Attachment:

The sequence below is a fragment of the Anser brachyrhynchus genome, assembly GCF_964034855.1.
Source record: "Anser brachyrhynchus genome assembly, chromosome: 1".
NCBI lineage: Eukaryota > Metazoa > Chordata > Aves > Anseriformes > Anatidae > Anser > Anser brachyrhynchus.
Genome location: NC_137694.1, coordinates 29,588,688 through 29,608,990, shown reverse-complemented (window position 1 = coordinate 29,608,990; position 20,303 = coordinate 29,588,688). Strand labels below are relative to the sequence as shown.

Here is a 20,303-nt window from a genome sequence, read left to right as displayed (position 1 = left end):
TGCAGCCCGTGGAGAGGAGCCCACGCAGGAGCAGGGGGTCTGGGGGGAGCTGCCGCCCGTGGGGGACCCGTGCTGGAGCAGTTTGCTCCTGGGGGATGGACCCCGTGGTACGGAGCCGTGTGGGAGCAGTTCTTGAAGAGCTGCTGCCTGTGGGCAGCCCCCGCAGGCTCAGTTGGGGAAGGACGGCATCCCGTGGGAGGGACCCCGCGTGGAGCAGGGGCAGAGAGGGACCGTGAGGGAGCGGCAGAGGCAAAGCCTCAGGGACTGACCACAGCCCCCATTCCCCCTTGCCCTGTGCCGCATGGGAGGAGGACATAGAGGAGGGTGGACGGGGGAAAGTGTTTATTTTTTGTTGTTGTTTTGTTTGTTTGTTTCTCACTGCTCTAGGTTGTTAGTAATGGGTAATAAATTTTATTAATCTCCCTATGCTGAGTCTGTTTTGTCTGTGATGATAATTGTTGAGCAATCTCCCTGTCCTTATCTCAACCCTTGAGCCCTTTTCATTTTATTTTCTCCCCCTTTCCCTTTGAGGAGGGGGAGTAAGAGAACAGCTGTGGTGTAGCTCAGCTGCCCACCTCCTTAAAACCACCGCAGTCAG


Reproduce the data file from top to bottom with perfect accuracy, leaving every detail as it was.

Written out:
The sequence below is a fragment of the Anser brachyrhynchus genome, assembly GCF_964034855.1.
Source record: "Anser brachyrhynchus genome assembly, chromosome: 1".
NCBI lineage: Eukaryota > Metazoa > Chordata > Aves > Anseriformes > Anatidae > Anser > Anser brachyrhynchus.
Genome location: NC_137694.1, coordinates 29,588,688 through 29,608,990, shown reverse-complemented (window position 1 = coordinate 29,608,990; position 20,303 = coordinate 29,588,688). Strand labels below are relative to the sequence as shown.

Here is a 20,303-nt window from a genome sequence, read left to right as displayed (position 1 = left end):
TGCAGCCCGTGGAGAGGAGCCCACGCAGGAGCAGGGGGTCTGGGGGGAGCTGCCGCCCGTGGGGGACCCGTGCTGGAGCAGTTTGCTCCTGGGGGATGGACCCCGTGGTACGGAGCCGTGTGGGAGCAGTTCTTGAAGAGCTGCTGCCTGTGGGCAGCCCCCGCAGGCTCAGTTGGGGAAGGACGGCATCCCGTGGGAGGGACCCCGCGTGGAGCAGGGGCAGAGAGGGACCGTGAGGGAGCGGCAGAGGCAAAGCCTCAGGGACTGACCACAGCCCCCATTCCCCCTTGCCCTGTGCCGCATGGGAGGAGGACATAGAGGAGGGTGGACGGGGGAAAGTGTTTATTTTTTGTTGTTGTTTTGTTTGTTTGTTTCTCACTGCTCTAGGTTGTTAGTAATGGGTAATAAATTTTATTAATCTCCCTATGCTGAGTCTGTTTTGTCTGTGATGATAATTGTTGAGCAATCTCCCTGTCCTTATCTCAACCCTTGAGCCCTTTTCATTTTATTTTCTCCCCCTTTCCCTTTGAGGAGGGGGAGTAAGAGAACAGCTGTGGTGTAGCTCAGCTGCCCACCTCCTTAAAACCACCGCAGTCAG